Authentic arts-based learning in teacher education: a musical theatre experience
Ogden, H., DeLuca, C., & Searle, M. (2010). Authentic arts-based learning in teacher education: a musical theatre experience. Teaching Education, 21(4), 367-383.
Researchers in this paper voice a concern over the disconnect that pre-service teachers face between educational theory and practice and present a model for integrating authentic learning and arts-based learning as a means of enhancing pre-service programs. In the context of a musical theater production, researchers analyze the process of engaging teacher candidates in an authentic arts-based learning experience. They collected data from 30 participating teacher candidates (preparing to teach grades K-12) through observations of rehearsals, a post-production questionnaire, and focus group interviews. These data indicate that participation created a sense of community and belonging, as well as developed skills necessary to carry forward art-based learning activities into their teaching careers.
Researchers concluded that the authentic arts-based learning experience did address the problem of disengagement and the disconnect between theory and practice facing pre-service teacher candidates. Many of the participants felt they would infuse arts-based learning into their classrooms to create safe spaces for students to take risks and be themselves.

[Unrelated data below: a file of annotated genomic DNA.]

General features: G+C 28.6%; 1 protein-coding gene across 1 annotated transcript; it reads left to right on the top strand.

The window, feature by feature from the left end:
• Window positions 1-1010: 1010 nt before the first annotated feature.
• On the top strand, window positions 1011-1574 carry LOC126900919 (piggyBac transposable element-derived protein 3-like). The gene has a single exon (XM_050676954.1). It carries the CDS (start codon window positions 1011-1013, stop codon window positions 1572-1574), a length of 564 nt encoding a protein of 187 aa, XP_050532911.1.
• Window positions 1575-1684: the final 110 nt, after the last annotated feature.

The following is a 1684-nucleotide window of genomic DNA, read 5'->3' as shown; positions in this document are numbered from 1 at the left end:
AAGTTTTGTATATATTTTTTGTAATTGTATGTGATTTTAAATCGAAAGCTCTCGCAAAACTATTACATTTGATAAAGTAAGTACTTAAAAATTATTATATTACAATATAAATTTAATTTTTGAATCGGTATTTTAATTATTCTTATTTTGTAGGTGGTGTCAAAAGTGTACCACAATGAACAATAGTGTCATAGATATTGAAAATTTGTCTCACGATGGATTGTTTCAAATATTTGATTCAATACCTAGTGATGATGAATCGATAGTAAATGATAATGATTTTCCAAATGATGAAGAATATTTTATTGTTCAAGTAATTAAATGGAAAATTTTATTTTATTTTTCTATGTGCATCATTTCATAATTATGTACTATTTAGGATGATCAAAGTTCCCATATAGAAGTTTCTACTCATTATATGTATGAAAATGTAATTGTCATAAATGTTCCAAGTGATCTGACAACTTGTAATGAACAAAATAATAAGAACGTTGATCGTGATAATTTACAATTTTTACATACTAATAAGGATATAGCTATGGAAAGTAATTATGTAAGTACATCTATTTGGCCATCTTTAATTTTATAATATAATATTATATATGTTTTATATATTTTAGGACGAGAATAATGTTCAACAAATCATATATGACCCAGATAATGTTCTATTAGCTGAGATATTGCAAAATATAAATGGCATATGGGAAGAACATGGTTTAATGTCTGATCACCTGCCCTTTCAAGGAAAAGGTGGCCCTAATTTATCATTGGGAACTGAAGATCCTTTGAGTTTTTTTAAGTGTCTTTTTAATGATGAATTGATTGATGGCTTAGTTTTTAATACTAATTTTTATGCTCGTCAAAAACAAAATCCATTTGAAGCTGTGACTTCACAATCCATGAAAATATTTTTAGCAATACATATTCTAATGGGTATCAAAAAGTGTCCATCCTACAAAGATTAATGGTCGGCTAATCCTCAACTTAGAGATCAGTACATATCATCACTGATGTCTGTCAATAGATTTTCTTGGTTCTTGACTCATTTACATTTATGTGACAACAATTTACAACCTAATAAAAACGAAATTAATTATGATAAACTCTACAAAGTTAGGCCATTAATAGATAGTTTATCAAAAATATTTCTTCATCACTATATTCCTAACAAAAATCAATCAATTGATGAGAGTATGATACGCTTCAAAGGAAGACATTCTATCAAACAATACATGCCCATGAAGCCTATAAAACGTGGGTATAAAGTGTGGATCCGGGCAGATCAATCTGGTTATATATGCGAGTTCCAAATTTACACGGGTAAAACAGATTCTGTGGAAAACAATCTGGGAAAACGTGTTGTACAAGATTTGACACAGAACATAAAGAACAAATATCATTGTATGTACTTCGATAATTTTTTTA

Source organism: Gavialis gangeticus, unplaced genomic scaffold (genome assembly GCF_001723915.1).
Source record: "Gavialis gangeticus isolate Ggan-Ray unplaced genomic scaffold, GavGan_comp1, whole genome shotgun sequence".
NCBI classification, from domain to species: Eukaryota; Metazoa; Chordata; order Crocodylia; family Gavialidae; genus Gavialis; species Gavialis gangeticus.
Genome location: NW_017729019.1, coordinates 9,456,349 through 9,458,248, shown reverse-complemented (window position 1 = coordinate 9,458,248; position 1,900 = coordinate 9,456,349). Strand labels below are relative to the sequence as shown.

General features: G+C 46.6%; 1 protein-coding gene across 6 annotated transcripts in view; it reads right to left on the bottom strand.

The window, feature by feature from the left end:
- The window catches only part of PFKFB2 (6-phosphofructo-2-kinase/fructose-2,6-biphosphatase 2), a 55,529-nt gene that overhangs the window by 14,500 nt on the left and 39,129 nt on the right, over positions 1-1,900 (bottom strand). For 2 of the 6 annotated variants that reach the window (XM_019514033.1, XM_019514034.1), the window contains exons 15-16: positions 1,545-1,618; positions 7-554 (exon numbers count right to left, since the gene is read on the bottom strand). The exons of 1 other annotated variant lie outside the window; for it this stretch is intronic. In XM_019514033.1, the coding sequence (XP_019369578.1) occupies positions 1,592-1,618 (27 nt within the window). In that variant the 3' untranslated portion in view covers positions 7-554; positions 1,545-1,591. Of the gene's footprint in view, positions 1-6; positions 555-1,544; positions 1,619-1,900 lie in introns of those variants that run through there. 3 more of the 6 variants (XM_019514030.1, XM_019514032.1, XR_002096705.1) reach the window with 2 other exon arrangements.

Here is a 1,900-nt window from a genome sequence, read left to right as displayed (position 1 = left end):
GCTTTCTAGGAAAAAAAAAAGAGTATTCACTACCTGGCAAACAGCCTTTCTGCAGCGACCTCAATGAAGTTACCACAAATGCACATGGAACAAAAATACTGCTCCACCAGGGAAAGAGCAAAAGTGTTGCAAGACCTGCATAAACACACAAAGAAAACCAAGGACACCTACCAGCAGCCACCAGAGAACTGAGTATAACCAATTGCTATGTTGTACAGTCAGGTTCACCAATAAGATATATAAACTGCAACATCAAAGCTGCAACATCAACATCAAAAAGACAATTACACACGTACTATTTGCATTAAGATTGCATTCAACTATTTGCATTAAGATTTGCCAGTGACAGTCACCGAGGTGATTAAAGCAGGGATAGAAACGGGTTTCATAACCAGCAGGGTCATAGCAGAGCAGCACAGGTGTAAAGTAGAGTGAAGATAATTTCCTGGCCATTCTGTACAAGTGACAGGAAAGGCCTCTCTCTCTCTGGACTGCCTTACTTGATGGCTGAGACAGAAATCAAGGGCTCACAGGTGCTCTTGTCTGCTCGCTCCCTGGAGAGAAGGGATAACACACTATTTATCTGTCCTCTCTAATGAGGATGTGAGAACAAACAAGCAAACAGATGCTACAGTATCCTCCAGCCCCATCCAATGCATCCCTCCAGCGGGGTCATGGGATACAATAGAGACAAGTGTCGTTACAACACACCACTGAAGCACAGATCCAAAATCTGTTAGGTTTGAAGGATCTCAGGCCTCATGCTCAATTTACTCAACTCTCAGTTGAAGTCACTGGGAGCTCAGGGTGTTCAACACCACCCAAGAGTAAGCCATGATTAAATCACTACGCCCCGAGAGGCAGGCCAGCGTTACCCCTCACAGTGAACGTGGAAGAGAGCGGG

In addition, researchers identified five key findings:
- Authenticity: Many participants felt while they faced many challenges in the theatrical production (balancing full-time school, life, and a rigorous six-week rehearsal schedule), the challenges were worth the connections they made to an outside audience of their work. Creating an artistic work that would be shared with an audience made the experience real, authentic, and worthwhile.
- Autonomy: Participants felt a great level of autonomy throughout the production. They could give input on creative direction, there were self-directed scenes, and cast members were all part of production committees.
- Relationships: Through frequent rehearsals, the participants developed closer relationships with each other that were felt not only in the music production, but beyond into the their broader educational context. The inclusive, non-competitive nature of the musical theater created a sense of belonging and community as well as a sense of equality where all members felt valued.
- Reflection: Reflecting on the experience, participants felt it positively affected both their professional and personal lives. Professionally, the experience was very hands-on and they learned techniques that they could take to their classrooms. Personally, they developed a deeper appreciation for the arts and wanted to be involved with future stage productions.
- Vitality: Participants noted gains in energy, enthusiasm, and joy as a result of their participation.